Christone “Kingfish” Ingram: “moving forward with one foot in the past.”
Hailed as the future of the blues by Guitar Player with his debut album of two years ago – “blues infused with new life” we said in our review of Kingfish – twenty-two-year-old Christone “Kingfish” Ingram from Mississippi delivers on that promise in spades with his second album 662.
He continues to demonstrate his awareness of the blues history that has proceeded him but, as he says, he’s “moving forward with one foot in the past.” 662, which refers to the telephone area code around Ingram’s home town of Clarksdale, that famed home of the blues, is clearly a blues album, but Ingram pulls off the neat trick of both sounding traditional and thoroughly modern at the same time.
His song-writing – he wrote all fourteen songs on the album – his fine vocals and, of course, his outstanding guitar chops are all on display in a set of songs that show a nice degree of variation, but cohere pleasingly. There’s some soul, some slow-burning blues, a ballad or two and some up-tempo blues rock.
In the past 18 months, Ingram has won seven Blues Music Awards and a Grammy nomination, so perhaps it ought to be no surprise he’s delivered an album of such excellent quality. 662 was recorded in Nashville and co-produced by Grammy-winner Tom Hambridge, and Kingfish is backed by an excellent and sizable band – Kenny Greenberg and Bob Britt on guitars, Marty Sammon on keys, Glenn Worf and Tommy McDonald on bass, Max Abrams and Julio Diaz on horns and Tom Hambridge on percussion. There’s also help from multi-instrumentalist Nick Goldston, and vocals on the final track by Brook Stephenson.
Ingram says that the album was written during the pandemic, shortly after he returned home from a whirlwind year and a half of touring and “is a direct reflection of my growth as a musician, a songwriter, a bandleader, and as a young man…there has been much change, happiness and despair in my life.” With 662, he wants the world to hear and meet a different, more personal side of him than they saw with his debut album. Take a listen and you’ll see that that is exactly the case.
Things kick off with the rocking autobiographical title track, which has you itching to get down to Clarksdale and find out what the blues is all about. But wait up – keep listening to the album and you’ll find out. In Christone’s hands, it’s twelve bars, shimmering single-note guitar playing that reaches right inside of you and twists your innards, and “the girl who’s got me down.”
But it’s more than that. In Another Life Goes By, Ingram addresses the race and gun problems in America head on – “it’s been going on for decades, we keep doing people wrong.” “We’ve got to stop the madness,” he sings soulfully, in a poignant song that reminded me of the best of Robert Cray.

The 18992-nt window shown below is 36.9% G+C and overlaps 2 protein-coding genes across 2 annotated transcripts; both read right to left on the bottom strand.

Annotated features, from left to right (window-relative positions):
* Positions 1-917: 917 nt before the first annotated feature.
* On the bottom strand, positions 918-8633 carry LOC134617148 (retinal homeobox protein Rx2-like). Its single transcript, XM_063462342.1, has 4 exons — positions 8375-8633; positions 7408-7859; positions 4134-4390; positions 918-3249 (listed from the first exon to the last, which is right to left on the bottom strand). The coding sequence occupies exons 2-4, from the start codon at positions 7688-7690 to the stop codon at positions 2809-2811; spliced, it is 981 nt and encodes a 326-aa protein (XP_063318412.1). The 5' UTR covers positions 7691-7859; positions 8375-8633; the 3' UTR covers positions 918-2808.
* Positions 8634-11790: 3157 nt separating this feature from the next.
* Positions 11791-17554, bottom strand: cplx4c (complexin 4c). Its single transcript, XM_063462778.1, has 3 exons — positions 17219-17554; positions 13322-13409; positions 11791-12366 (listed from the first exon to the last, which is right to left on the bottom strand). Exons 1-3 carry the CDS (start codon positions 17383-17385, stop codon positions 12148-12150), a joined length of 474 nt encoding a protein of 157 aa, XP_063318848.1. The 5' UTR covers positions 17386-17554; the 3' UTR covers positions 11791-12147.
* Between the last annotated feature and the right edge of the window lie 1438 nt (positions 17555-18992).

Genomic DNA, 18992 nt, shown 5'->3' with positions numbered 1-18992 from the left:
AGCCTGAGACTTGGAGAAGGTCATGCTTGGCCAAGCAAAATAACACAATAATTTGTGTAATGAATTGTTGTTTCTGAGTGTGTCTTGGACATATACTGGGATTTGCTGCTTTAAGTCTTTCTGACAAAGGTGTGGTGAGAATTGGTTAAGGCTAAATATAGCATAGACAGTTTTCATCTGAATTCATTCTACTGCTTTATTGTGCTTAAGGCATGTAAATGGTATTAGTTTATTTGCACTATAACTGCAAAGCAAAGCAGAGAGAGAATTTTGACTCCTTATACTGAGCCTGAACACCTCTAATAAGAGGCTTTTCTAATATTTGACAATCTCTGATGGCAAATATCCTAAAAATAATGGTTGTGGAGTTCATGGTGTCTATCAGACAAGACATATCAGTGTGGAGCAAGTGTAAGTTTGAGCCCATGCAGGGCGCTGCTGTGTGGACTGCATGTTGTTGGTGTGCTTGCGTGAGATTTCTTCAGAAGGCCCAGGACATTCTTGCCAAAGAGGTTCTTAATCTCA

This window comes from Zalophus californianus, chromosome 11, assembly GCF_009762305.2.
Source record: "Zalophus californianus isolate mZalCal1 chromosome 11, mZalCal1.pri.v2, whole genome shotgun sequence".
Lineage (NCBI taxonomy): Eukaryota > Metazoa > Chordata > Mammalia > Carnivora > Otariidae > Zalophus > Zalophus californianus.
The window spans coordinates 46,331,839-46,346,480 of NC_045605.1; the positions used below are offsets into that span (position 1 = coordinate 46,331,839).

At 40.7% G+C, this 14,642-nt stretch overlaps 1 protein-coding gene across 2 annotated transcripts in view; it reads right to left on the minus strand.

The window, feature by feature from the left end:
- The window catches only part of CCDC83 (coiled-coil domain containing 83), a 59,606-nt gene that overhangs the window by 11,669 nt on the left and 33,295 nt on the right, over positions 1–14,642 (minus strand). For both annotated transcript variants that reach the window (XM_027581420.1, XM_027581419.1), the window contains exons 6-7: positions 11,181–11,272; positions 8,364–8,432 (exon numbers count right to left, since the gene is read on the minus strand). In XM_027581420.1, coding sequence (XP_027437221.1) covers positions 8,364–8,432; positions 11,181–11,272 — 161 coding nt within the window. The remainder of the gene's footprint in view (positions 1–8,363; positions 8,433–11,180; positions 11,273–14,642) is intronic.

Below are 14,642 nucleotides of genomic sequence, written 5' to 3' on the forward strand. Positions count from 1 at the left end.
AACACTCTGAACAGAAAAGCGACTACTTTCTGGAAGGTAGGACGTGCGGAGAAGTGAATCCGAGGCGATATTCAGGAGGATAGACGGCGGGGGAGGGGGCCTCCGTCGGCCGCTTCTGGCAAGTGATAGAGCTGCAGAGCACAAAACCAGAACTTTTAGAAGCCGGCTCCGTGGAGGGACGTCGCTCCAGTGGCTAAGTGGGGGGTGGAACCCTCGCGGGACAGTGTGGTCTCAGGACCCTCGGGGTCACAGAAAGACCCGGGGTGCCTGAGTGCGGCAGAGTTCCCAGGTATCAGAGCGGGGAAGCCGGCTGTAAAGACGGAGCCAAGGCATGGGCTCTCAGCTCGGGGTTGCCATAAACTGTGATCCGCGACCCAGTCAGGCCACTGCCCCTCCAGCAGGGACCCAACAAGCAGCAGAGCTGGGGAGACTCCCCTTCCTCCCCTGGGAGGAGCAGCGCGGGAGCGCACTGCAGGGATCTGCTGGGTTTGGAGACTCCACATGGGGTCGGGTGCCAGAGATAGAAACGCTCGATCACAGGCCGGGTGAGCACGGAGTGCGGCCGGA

Another song in this vein is the delightful That’s All It Takes, a slow, soulful ballad, where the crisp Fender tones ring out to complement Ingram’s expressive vocals and counterpoint against some tasteful horns.
There’s a nice twist on the traditional blues “my woman done me wrong” cliché in My Bad. In this sold blues rocker, Christone takes the blame for a failed relationship squarely – “if it wasn’t my bad, she’d be loving me like she should.”
We get a lovely funky tribute to Ingram’s blues heritage in Too Young to Remember, where he hails the juke joints, “the shacks out on the highway,” where “the blues were going down.”
There’s never a dull moment in the album, with a nice blend of styles and approaches to the songs – to his guitar and singing skill, add song-writing too. Sometimes with an album you get the impression that the songs are running out of steam by numbers ten or eleven. Here, you’re suddenly up on your feet again with I Got to See You, a joyful piece of rock’n’roll, and then there’s a great run in to the final song, a beautiful acoustic tribute to his mother, Princess Pride Ingram, who recently passed away.
She was been the inspiration for Christone’s musical career and the “angel on my shoulder” who won’t let him give up whenever things get tough. Ingram’s singing here on this final, bonus track, Rock and Roll, is outstanding and his guitar solos glorious.
You’re left wanting more. If he can keep up the quality shown in this release, Christone Ingram has a stellar career ahead. Highly recommended.